# Signal the motor to disengage the lock

The amount of procedural logic for this version of Turnstile is vastly reduced compared to the previous implementation. Notice that there are also only three states now. As part of writing this version of the class I realized the extra two states are actually extraneous (a live, actual demonstration of the benefits of making all pieces of the state machine explicit).

Let me break that code down for you a little bit.

First, there’s the _transitions definition. I call this the transition table. It maps every state to another dictionary. The inner dictionaries map inputs to transitions. A transition consists of an output symbol and a state symbol. There are a lot of possible variations on the details of this part of the state machine. For example, I’ve chosen to allow the inner dictionaries to be missing certain inputs. We’ll look at the consequences of that in a moment.

Next, there’s the input method. This replaces all of the methods the previous Turnstile class had. Instead of turnstile.unlock() the API is now turnstile.input(Inputs.FARE_PAID). input uses _transitions to decide what needs to happen for any particular input. It uses the state machine’s current state and the input symbol passed to it to look up a particular transition. Here, you can see the code also handles KeyError in case there is no transition defined for a certain input in the state machine’s current state (think about what happens if you try to pay the fare twice without using the turnstile in between – in this case, nothing at all).

Once the transition has been determined, the state machine’s state changes and the side-effects prescribed by the output symbol are undertaken. In this case, the arm lock motor is told to engage or disengage the lock. Some transitions are also allowed to have no output, such as is the case when the motor finishes engaging or disengaging the lock.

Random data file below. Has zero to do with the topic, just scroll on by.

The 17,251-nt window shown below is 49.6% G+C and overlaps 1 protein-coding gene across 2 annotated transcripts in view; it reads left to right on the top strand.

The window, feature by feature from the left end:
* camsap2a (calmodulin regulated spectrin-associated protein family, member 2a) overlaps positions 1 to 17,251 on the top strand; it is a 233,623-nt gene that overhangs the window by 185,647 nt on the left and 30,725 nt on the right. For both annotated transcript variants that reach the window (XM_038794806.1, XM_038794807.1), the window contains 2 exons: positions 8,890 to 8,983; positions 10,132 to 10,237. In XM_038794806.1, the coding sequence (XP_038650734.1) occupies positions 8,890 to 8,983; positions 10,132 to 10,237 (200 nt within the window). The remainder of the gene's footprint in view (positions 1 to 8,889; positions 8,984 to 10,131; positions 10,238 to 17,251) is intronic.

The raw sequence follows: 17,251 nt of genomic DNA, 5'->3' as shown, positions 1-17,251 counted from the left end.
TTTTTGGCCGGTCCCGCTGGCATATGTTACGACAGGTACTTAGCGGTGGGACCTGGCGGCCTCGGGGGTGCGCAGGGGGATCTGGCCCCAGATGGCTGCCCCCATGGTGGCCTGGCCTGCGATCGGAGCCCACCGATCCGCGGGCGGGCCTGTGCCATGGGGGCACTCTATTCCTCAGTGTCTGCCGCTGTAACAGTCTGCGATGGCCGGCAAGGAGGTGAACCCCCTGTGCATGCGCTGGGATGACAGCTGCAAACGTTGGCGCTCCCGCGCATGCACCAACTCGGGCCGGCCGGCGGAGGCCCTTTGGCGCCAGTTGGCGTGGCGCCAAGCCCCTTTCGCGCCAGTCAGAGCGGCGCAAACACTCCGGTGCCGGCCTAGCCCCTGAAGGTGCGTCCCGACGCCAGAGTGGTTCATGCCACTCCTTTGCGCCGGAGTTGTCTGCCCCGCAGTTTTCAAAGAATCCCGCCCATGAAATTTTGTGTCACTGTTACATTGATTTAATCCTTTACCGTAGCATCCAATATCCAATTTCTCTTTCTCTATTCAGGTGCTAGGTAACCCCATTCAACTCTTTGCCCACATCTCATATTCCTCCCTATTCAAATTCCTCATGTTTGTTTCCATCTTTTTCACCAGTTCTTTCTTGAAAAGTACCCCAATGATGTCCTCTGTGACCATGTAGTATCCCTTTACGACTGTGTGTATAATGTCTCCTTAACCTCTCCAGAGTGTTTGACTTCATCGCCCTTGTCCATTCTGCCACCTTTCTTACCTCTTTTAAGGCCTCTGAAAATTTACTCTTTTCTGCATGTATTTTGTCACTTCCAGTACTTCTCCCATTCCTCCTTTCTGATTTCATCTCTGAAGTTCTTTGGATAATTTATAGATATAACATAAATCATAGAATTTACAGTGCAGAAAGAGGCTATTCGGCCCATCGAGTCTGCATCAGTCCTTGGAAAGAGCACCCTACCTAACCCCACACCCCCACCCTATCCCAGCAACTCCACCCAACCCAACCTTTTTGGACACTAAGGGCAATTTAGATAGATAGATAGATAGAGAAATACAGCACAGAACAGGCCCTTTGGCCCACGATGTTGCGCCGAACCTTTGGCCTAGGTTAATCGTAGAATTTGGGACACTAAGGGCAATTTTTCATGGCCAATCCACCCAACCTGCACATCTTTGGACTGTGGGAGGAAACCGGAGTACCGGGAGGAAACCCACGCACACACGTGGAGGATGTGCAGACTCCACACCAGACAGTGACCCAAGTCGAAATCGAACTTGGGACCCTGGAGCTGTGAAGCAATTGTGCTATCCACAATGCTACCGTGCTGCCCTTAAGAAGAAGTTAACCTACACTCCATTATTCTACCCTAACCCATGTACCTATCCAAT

Today I’ll just share one final advantage of structuring code this way. Since the state transitions are data, it is now easy to write other programs that operate on them. For example, we can write a program that renders all of the state transitions as an image:

visual representation of the turnstile state machine

Since both the image and the implementation are driven by the same data, the two will never diverge and the reader can be confident they’re learning how the software will actually behave just by looking at the picture. The information being conveyed visually is much easier to consume than page or so of procedural Python that the explicit state machine is replacing.

That’s it for this entry. Stay tuned for some tips about how state machines can also help you write better unit tests with less effort.

One comment on “More Benefits of State Machines
  1. Consider encoding your state machine in a two-dimensional table (States x Events), with each cell holding a three-tuple (New State, Action to perform on transition, Transition allowed[1]). In my day job I write machine controls for automatic sorting systems, where the handling of the individual item being sorted, is handled by a state-action machine[2]. Over the last 25 years, the way of expressing the states and events have evolved from a form not unlike your example above, to the full matrix. In terms of maintainability, the total matrix is superior to the previous stages of sparse representation.

    1. In our case 0, or a unique error code.
    2. Typically 8 to 10 states and 20-35 events.